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Released: 2020

In Ariana Grande’s unabashedly flirtatious single, “34+35”, the pop titan serves up a saucy blend of explicit desires, with just a dash of arithmetic for good measure. At its core, the song is a frank expression of sexual desire, expertly laced with Grande’s signature blend of provocative humor and playful misdirection.

Right out of the gate, the opening verse sets the nighttime scene with a provocative invitation. The energetically charged lyrics, “You might think I’m crazy/The way I’ve been cravin’/If I put it quite plainly/Just gimme them babies” are hard to misinterpret. Grande’s brazen articulation of her desires paints a picture of a confident woman very much in control of her own sexuality.

The chorus, “Can you stay up all night?/Fuck me ’til the daylight/34, 35”, folds in the titular numerical reference—a cheeky nod to the sexual position “69”. In pop music tradition, the use of number codes often serves to slip racy content past the unassuming ear, and Grande employs it here with expert ease.

In the second verse, Grande continues the flirtatious banter with lyrics like “You drink it just like water (water)/You say, “It tastes like candy””. Here, we see common pop music euphemism at play, using ‘candy’ as a stand-in for something more risqué.

The third verse pushes the erotic imagery further. Lyrics such as “Baby, you might need a seatbelt when I ride it/I’ma leave it open like a door, come inside it” are pure Grande bravado. She’s unabashedly steering the narrative, using car and door metaphors to heighten the song’s sexual tension.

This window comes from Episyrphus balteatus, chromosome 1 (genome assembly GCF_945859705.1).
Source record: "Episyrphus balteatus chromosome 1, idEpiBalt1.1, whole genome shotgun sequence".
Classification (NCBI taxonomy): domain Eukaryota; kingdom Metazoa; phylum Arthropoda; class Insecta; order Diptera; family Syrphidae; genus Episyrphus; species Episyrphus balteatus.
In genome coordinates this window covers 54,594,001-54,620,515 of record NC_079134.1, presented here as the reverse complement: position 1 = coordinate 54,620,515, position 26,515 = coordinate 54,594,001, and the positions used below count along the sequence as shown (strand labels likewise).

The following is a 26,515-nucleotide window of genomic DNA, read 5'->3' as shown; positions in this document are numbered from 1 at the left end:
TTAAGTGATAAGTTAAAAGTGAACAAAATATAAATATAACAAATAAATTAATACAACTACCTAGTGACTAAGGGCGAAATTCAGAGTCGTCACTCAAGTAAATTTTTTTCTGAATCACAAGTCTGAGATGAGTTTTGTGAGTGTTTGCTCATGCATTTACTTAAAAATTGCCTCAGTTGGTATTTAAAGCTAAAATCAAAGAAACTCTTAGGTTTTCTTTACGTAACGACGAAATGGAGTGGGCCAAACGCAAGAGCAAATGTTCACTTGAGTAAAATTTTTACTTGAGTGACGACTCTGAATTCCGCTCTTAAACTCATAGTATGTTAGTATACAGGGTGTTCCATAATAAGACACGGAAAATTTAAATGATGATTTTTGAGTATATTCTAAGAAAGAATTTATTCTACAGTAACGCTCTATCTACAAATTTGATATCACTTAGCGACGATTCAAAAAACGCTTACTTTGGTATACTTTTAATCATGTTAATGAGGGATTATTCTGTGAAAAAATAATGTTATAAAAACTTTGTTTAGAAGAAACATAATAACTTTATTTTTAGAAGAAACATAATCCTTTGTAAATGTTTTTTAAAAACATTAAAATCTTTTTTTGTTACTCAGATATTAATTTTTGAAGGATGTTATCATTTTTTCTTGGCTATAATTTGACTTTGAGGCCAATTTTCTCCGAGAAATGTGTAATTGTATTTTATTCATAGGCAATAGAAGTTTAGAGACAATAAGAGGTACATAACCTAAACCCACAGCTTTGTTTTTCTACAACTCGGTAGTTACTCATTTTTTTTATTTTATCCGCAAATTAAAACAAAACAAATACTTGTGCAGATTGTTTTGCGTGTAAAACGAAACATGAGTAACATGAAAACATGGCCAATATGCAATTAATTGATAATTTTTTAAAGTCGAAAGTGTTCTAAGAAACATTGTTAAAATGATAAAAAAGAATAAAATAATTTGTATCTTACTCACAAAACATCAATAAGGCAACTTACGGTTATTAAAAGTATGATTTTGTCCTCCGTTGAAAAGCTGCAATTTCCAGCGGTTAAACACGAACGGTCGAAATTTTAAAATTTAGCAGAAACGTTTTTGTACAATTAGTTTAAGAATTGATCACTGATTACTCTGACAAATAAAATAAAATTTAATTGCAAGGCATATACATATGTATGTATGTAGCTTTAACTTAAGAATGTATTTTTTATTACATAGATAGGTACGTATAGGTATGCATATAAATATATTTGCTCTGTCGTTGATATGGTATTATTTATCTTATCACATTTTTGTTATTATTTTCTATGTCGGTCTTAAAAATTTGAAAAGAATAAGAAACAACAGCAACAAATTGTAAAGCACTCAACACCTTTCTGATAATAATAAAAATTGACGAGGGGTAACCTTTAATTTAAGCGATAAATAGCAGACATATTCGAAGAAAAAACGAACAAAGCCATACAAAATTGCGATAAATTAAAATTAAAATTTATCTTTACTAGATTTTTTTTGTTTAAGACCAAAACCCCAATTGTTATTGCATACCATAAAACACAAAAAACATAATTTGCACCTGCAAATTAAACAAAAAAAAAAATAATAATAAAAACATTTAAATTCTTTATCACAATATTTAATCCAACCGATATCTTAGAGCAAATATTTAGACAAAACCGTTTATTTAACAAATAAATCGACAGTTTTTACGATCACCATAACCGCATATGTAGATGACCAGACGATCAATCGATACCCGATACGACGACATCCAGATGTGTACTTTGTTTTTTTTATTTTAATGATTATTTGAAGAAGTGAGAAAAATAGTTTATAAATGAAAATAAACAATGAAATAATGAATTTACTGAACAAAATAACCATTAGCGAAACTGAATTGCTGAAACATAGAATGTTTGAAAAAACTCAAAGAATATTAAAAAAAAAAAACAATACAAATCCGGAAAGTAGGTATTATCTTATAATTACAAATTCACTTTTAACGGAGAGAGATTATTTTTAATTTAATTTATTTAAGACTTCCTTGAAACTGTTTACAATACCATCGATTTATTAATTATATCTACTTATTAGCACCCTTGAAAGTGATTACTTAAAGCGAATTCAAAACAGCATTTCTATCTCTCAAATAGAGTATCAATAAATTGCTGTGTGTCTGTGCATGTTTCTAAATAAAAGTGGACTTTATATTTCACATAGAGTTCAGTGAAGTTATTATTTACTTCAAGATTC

The lyrics, “Got the neighbors yellin’, “Earthquake” (earthquake)/4.5 when I make the bed shake (bed shake)” showcase Grande’s knack for clever wordplay. Here, she uses ‘earthquake’ and ‘4.5’ to creatively describe the intensity of her lovemaking. This reference to the Richter scale, used to measure the magnitude of earthquakes, is an audacious way to communicate the power of her sexual prowess.

In the closing lines, “But who’s counting the time when we got it for life? (Got it for life)/I know all your favorite spots (favorite spots)/We can take it from the top (from the top)/You such a dream come true, true/Make a bitch wanna hit snooze, ooh”, we see a departure from the explicitly sexual narrative. Here, Ariana emphasizes a deeper level of intimacy and familiarity in the relationship, reinforcing the idea that this song is about more than just physical satisfaction—it’s about connection and endurance in a relationship.

To wrap it all up, the last lines “34, 35 (yeah, yeah, yeah, yeah)/Yeah, yeah, yeah/Means I wanna 69 wit’ ya’, no shit/Math class, never was good”, once again tie back to the song’s titular numbers, this time with Ariana finally spelling out their double-entendre significance, confirming for anyone still in the dark about what the song is about.

“34+35”, a risqué masterstroke, is Ariana Grande at her most playful but also highlights her autonomy and ownership of her own sexuality within her music.

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